So, no, while such coldly bitter memories still existed, it wasn't over.
Andreas Papadiamantis was still unforgiven.
A girl could get used to this, sis!'
Bonnie Wade smiled warily at her sister. Lisa was sprawled out on a lounger, her honed, bikini-clad body still glistening from the pool, her cropped strawberry blonde hair slicked to her head.
'My two blonde babies,' her dad called them. 'One strawberry, one champagne!'
'Here—' Bonnie reached for the tube of sunblock from the marble-topped table at the side of the lounger and tossed it over. 'You don't want a dose of sunburn.'
At twenty-seven, two years Bonnie's senior, Lisa had always been her best friend. Physically and temperamentally, they couldn't be more different. Lisa was tough as old boot leather, and slim to the point of thinness, whereas Bonnie was soft as marshmal-low and—to her private dismay—billowy. But they complemented each other, understood each other.
Their mum, the harrassed wife of a busy GP, had been heard to confide in her closest friend, the mother of three boisterous boys who seemed perpetually to be intent on causing grievous bodily harm to each other. 'I don't have that problem, thank heavens! Ever since little Bonnie learned to walk my two have been joined at the hip. Never a cross word!'
So, delighted as she had been to receive the seven a.m. call from the airport this morning, she still didn't understand why Lisa was here.
'I'll talk to you about it later,' the older girl had stated on the drive back to the villa. 'And before you get your knickers in a twist, the Olds are fine. It's nothing to worry about.'
Now, three hours later, she was none the wiser. As a fitness instructor to the rich and famous, Lisa usually took time off over the Christmas season, taking a three-week break and flying to where was hottest. But it seemed this year she had decided to take a week off during the summer, with a last-minute diversion to drop in on her sister on her way to Crete.
'You're sure the old guy doesn't mind me being here?' Lisa finished slapping sunblock on her legs.
'Quite sure,' Bonnie confirmed. 'When I told him I needed time off to collect you at the airport he insisted Nico drive me, and wouldn't hear of you finding a hotel.' She tweaked the starched skirts of her white uniform dress. 'So—give. Why the unexpected visit? What is there to talk about?'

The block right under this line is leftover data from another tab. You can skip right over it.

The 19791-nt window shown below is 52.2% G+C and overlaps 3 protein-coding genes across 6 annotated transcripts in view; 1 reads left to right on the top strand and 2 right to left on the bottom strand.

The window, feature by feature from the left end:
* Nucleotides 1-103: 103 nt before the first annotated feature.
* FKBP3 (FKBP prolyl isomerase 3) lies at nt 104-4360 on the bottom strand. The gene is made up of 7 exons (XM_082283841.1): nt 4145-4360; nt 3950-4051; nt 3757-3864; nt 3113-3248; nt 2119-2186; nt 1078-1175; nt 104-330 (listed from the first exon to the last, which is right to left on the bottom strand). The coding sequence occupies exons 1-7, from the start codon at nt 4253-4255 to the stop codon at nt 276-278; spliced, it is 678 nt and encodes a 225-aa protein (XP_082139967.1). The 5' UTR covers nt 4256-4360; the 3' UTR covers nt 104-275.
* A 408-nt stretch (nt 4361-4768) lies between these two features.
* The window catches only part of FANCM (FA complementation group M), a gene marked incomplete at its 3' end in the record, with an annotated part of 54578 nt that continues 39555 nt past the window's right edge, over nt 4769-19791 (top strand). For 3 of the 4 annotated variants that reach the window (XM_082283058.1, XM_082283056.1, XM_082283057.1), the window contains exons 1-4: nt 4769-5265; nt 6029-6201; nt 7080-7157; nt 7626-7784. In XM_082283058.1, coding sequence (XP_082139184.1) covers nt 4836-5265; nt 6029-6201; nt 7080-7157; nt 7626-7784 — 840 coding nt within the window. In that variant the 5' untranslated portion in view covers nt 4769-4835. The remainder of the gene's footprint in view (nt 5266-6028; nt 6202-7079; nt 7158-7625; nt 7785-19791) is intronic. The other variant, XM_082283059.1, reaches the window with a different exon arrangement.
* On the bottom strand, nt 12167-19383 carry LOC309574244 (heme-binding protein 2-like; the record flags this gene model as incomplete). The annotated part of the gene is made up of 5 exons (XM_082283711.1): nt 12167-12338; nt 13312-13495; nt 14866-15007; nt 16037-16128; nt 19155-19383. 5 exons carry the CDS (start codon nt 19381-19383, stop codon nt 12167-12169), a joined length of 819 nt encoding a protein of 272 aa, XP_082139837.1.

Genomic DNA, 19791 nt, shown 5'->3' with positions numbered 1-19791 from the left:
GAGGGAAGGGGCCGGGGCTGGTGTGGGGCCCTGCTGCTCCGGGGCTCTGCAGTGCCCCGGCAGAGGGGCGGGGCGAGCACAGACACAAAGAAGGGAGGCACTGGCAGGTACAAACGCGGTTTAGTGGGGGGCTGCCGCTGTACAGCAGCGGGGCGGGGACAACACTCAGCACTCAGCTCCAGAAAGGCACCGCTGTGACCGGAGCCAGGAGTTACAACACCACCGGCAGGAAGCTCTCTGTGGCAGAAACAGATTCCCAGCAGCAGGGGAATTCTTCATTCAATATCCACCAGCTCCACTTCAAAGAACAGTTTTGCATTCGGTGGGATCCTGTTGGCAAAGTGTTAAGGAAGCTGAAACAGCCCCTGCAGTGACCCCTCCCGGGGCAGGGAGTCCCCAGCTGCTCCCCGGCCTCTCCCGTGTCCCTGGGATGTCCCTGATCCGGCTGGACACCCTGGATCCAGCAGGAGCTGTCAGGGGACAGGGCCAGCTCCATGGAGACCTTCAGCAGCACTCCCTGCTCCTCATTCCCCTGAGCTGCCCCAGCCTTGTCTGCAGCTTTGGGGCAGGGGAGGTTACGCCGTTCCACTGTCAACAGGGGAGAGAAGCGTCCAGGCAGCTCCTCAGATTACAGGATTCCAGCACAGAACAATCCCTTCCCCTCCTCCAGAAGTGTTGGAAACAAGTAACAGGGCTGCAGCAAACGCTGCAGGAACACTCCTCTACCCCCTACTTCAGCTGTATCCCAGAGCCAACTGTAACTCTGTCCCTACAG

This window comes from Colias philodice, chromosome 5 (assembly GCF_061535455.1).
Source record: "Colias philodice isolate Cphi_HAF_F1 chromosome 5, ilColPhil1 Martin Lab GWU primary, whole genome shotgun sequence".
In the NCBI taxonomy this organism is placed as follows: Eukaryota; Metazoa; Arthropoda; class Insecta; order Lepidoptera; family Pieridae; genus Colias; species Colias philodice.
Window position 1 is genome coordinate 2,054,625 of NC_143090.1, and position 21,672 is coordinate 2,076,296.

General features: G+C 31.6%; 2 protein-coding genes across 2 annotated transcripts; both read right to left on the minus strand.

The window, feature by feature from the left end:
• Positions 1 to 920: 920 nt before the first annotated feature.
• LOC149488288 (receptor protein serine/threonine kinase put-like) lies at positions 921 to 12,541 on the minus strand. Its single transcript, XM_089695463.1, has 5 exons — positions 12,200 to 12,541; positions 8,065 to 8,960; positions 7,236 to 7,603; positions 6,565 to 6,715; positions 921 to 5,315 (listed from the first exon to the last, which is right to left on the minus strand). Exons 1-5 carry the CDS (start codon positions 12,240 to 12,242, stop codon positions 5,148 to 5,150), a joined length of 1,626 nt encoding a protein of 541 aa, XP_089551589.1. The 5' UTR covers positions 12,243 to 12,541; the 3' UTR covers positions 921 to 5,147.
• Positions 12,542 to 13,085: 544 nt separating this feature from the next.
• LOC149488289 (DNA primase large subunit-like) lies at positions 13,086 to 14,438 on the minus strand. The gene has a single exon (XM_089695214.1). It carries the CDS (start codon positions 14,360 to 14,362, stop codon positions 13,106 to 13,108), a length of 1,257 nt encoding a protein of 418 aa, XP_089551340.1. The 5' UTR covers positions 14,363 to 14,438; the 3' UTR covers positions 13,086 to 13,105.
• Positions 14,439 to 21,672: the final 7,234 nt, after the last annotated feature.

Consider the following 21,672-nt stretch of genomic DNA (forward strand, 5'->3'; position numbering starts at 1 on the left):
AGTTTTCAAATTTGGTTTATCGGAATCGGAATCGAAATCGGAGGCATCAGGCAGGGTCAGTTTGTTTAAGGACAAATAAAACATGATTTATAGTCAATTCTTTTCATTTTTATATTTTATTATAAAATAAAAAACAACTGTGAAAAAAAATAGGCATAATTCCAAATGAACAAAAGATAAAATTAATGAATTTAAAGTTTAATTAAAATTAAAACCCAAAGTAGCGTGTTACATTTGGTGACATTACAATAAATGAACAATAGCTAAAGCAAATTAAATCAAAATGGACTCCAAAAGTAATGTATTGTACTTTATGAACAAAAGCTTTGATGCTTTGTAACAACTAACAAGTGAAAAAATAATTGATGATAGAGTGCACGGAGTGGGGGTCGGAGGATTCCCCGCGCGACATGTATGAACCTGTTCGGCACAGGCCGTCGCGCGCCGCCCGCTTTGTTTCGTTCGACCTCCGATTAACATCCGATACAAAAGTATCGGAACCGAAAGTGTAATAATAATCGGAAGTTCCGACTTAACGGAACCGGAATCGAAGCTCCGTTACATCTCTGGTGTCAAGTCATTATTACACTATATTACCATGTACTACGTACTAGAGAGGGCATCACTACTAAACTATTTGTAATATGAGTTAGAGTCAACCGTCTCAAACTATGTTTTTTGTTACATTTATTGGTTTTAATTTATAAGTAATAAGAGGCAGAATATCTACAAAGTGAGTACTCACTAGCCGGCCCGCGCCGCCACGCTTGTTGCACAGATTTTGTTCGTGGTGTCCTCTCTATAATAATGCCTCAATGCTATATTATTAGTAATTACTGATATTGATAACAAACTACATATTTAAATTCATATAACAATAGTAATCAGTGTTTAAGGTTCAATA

Lisa hoisted herself up on one elbow. 'OK. Look, why don't you sit down—relax? I think I know how you're going to take this, but I'm not sure, so, I thought I'd stop in as I was passing and talk to you face to face.'
Bonnie shifted on the flat soles of her white canvas shoes, as near to feeling exasperation with her sister as she'd ever been. 'I'm on duty,' she pointed out. A glance at her watch confirmed it. 'Andreas is due for his exercise session in ten minutes.'
'Fair enough. Here goes… But first, how much longer are you in this job?'
'I'm supposed to sign off at the end of the week. Why?'
As a nurse, working through a highly respected agency, she specialised in remedial care. Sometimes, as now, she worked abroad, but mostly in the UK. She might be staying on longer to help this patient. Andreas Papadiamantis was a troubled man, and she'd promised to help him. But there was no time to go into that now—although the unexpected opportunity to confide in her sister later, during her off-duty hour after lunch, would be more than welcome.
'Why?' Lisa gave a wry, tight-lipped smile. 'Because Troy went to see the Olds, that's why. He says he wants you back.'
Bonnie felt her face crawl with colour. Anger, disbelief—she didn't know which. Abruptly she sat on a vacant lounger. On the eve of their wedding he'd sent his best man to tell her that he couldn't go through with it. Sorry. Would she arrange for the return of the wedding gifts? And she could keep the engagement ring.
She'd felt sorry for Brett, the bearer of the news. He'd been painfully embarrassed. Only with hindsight had she realised that she should have been feeling sorry for herself, broken-hearted. But she hadn't been broken-hearted, and Troy's supposedly magnanimous message that she could keep his ring was an insult she was still smarting over six months later.
The next morning, on what should have been her wedding day, she'd taken the ring and the unworn bridal gown to the nearest charity shop. Her parents, bless them, though alternately fussing over her and ranting at Troy's perfidy, had made all the necessary cancellations and returned the gifts, and she had just gone ahead and got on with her life as if nothing had happened.